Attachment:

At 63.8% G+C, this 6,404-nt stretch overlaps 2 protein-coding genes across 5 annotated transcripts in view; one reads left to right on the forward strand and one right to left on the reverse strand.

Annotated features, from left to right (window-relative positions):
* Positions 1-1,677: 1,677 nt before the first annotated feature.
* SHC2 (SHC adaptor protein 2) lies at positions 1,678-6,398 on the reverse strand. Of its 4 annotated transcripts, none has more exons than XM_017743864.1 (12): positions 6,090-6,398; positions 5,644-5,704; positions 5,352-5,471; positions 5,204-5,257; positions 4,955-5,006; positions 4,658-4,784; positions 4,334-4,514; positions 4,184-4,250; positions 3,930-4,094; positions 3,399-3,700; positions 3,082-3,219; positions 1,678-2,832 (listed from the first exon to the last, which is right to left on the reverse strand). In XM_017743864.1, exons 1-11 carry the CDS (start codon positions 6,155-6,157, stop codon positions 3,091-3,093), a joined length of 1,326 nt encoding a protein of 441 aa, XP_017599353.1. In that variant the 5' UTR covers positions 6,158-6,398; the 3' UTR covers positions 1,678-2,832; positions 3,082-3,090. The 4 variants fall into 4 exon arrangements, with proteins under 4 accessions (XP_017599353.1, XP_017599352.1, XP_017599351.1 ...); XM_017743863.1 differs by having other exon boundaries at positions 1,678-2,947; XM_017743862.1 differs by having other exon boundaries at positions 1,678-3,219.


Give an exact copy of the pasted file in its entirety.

At 63.8% G+C, this 6,404-nt stretch overlaps 2 protein-coding genes across 5 annotated transcripts in view; one reads left to right on the forward strand and one right to left on the reverse strand.

Annotated features, from left to right (window-relative positions):
* Positions 1-1,677: 1,677 nt before the first annotated feature.
* SHC2 (SHC adaptor protein 2) lies at positions 1,678-6,398 on the reverse strand. Of its 4 annotated transcripts, none has more exons than XM_017743864.1 (12): positions 6,090-6,398; positions 5,644-5,704; positions 5,352-5,471; positions 5,204-5,257; positions 4,955-5,006; positions 4,658-4,784; positions 4,334-4,514; positions 4,184-4,250; positions 3,930-4,094; positions 3,399-3,700; positions 3,082-3,219; positions 1,678-2,832 (listed from the first exon to the last, which is right to left on the reverse strand). In XM_017743864.1, exons 1-11 carry the CDS (start codon positions 6,155-6,157, stop codon positions 3,091-3,093), a joined length of 1,326 nt encoding a protein of 441 aa, XP_017599353.1. In that variant the 5' UTR covers positions 6,158-6,398; the 3' UTR covers positions 1,678-2,832; positions 3,082-3,090. The 4 variants fall into 4 exon arrangements, with proteins under 4 accessions (XP_017599353.1, XP_017599352.1, XP_017599351.1 ...); XM_017743863.1 differs by having other exon boundaries at positions 1,678-2,947; XM_017743862.1 differs by having other exon boundaries at positions 1,678-3,219.